In the old days, sexual harassment prevention training took a full day, and sometimes even two. I have no idea what took so long, but I remember feeling that somehow I was doing it wrong when I myself offered half day training. Over time, I reduced that to 2.5 hour training and it covered not only sexual but also other forms of workplace harassment. Upon request, I can do it in less: an hour, plus or minus.
Recently, I’ve been reading some articles about what is variously called “bite-sized learning,” “thin sliced training” or “single concept learning.” The idea is that employee training works best, i.e., understanding and retention are best, when lessons are delivered in short (10-15 minute) sessions that focus on a single topic, seek to create one behavior change, and achieve one result. This is contrasted with bringing in an expert who does a full day of so-called “fire hose” training. Typically, bite-sized sessions are done via video training.
So how might this work if we’re doing anti-harassment training? Here are my ideas for a sequence of four 10-15 minute segments that seem to cover the bases. I may be violating the single subject rule somewhat, but the pieces still seem pretty bite-sized. Also, I think an additional session for managers and supervisors would be necessary; this would cover power imbalance, quid pro quo sexual harassment, and responding to complaints, among other things.
Session 1: The main lesson would be: Workplace harassment is a form of employment discrimination that is illegal under federal, state, and local laws. Illegal workplace harassment includes sexual harassment as well as other forms of harassment based on other “protected classes.” These include: x, y, and z. Everyone is a member of several protected classes. It is harassment if you direct comments or behaviors toward a person because of their protected class status to the point that it creates a hostile, offensive or intimidating work environment for them. It is not only illegal to harass someone, but Employer does not tolerate such harassment in this workplace — by anyone. This includes harassment by co-workers, management and even outside parties who come into the workplace.
Session 2: Even good people can get in trouble for harassment because it does not matter that you were trying to be friendly, funny, or liked. It also does not matter if your behavior was not bad enough to be illegal. How do you avoid getting in trouble? Just remember two key ideas:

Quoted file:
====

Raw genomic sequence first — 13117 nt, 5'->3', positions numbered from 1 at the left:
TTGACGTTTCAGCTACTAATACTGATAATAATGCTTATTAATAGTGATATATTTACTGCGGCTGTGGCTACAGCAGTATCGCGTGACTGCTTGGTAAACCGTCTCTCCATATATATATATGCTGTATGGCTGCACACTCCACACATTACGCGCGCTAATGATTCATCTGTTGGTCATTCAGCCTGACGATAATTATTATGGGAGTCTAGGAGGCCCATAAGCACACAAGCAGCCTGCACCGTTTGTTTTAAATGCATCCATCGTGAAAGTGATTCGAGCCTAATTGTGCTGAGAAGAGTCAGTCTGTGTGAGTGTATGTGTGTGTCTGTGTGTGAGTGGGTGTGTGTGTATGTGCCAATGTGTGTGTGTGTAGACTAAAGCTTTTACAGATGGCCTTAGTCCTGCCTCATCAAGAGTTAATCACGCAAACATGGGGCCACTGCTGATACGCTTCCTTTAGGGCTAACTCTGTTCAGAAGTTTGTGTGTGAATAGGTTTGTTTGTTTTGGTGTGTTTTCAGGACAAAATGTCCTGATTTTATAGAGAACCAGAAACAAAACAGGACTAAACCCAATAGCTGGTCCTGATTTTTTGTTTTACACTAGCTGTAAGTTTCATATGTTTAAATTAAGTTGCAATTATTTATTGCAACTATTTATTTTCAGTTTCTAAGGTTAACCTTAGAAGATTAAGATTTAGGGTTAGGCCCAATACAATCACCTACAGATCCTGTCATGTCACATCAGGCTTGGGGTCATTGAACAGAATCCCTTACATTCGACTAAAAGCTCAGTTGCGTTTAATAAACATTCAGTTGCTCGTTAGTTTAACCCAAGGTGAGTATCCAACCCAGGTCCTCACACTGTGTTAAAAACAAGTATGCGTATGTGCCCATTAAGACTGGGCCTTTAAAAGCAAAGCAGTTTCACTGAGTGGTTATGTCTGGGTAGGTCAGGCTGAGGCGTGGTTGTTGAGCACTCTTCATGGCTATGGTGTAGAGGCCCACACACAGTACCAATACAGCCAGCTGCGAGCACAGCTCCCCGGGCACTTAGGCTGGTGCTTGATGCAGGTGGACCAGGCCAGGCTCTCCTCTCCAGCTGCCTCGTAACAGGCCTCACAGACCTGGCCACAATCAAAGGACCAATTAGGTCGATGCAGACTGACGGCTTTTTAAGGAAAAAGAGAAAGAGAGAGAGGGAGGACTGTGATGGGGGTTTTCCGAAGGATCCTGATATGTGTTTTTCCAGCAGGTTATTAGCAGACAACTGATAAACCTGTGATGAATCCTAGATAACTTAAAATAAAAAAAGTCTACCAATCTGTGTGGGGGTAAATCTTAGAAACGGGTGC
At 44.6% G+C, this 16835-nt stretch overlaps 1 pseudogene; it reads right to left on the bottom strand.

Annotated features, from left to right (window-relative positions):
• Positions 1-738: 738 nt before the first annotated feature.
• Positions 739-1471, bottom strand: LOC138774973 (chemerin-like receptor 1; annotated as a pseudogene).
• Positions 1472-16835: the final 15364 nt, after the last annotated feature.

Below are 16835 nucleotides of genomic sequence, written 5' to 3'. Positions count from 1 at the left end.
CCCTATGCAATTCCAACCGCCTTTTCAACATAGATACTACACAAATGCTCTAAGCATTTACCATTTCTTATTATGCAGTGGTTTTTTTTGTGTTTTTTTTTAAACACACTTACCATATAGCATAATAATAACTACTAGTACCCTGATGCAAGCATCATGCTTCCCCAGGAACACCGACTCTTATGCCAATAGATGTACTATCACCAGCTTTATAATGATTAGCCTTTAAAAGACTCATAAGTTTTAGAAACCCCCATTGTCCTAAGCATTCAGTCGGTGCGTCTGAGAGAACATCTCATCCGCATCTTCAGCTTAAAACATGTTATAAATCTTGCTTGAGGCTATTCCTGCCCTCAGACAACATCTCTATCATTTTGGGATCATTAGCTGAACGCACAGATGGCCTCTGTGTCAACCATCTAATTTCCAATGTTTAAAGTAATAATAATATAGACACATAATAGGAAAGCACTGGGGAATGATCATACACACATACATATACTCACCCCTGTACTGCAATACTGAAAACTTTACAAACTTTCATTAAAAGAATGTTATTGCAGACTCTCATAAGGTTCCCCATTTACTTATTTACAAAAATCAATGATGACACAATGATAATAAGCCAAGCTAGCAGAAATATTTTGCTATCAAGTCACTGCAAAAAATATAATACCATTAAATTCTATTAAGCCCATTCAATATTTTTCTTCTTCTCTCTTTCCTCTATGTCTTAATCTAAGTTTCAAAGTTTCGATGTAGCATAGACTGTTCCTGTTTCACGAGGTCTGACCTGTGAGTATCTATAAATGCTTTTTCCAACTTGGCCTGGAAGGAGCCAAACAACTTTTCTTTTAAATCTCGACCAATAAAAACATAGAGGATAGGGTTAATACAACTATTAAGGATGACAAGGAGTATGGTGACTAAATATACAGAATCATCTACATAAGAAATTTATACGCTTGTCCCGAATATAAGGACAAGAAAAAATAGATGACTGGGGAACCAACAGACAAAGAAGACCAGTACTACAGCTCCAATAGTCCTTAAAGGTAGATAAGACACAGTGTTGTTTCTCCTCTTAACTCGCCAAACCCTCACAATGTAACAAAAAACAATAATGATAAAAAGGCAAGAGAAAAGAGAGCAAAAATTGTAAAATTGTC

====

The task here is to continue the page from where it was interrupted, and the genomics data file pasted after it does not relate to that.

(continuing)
- Respect boundaries. You are at work and are expected to act in a professional manner. Imagine an invisible wall around your workplace, within which you’re a respectful, civil and courteous form of yourself. Co-workers, or even managers, may act like they are in a TV workplace, but they are not, nor are you — and equally important, even in a fun, casual workplace the hammer can still drop down on you if you cross the line at the wrong time to the wrong person.
- Assume it’s unwelcome. Hugs, neck rubs, accounts of personal dating mishaps, off color or racial jokes. You may assume they’re welcomed because hey, you’re just a friendly touchy-feely person, you tell a great story, or you’re a member of a minority group too. Wrong! Even if you think that your behaviors are welcomed, when in doubt, just don’t. Also: be aware that people may pretend that they welcome your comments or behaviors when they do not. Why? They want to avoid confronting or offending you, don’t want to appear uptight, or don’t want to be retaliated against. So they may not say anything to you, but if you cross the line, they will say something to the boss.
Session 3. A picture is worth a thousand words. This session would include very short dramatizations of all the types of behaviors that can get people in trouble — put in a framework of the concepts set out in the previous two sessions.
Session 4. The final session should briefly address the employer’s EEO and harassment policy (especially, where to go with complaints). It would then cover, through dramatization, what employees can do if another employee is making them uncomfortable. This would range from speaking up (“I know you don’t mean anything by it, but I get uncomfortable when you do X”) to bringing in a co-worker to speak up on the target employee’s behalf, to reporting the problem to the employer.
Voila! The essentials are covered. Now all that’s needed are some theater and visuals.
Of course, this is just one approach. What would be in your four thin slices? ~Amy Stephson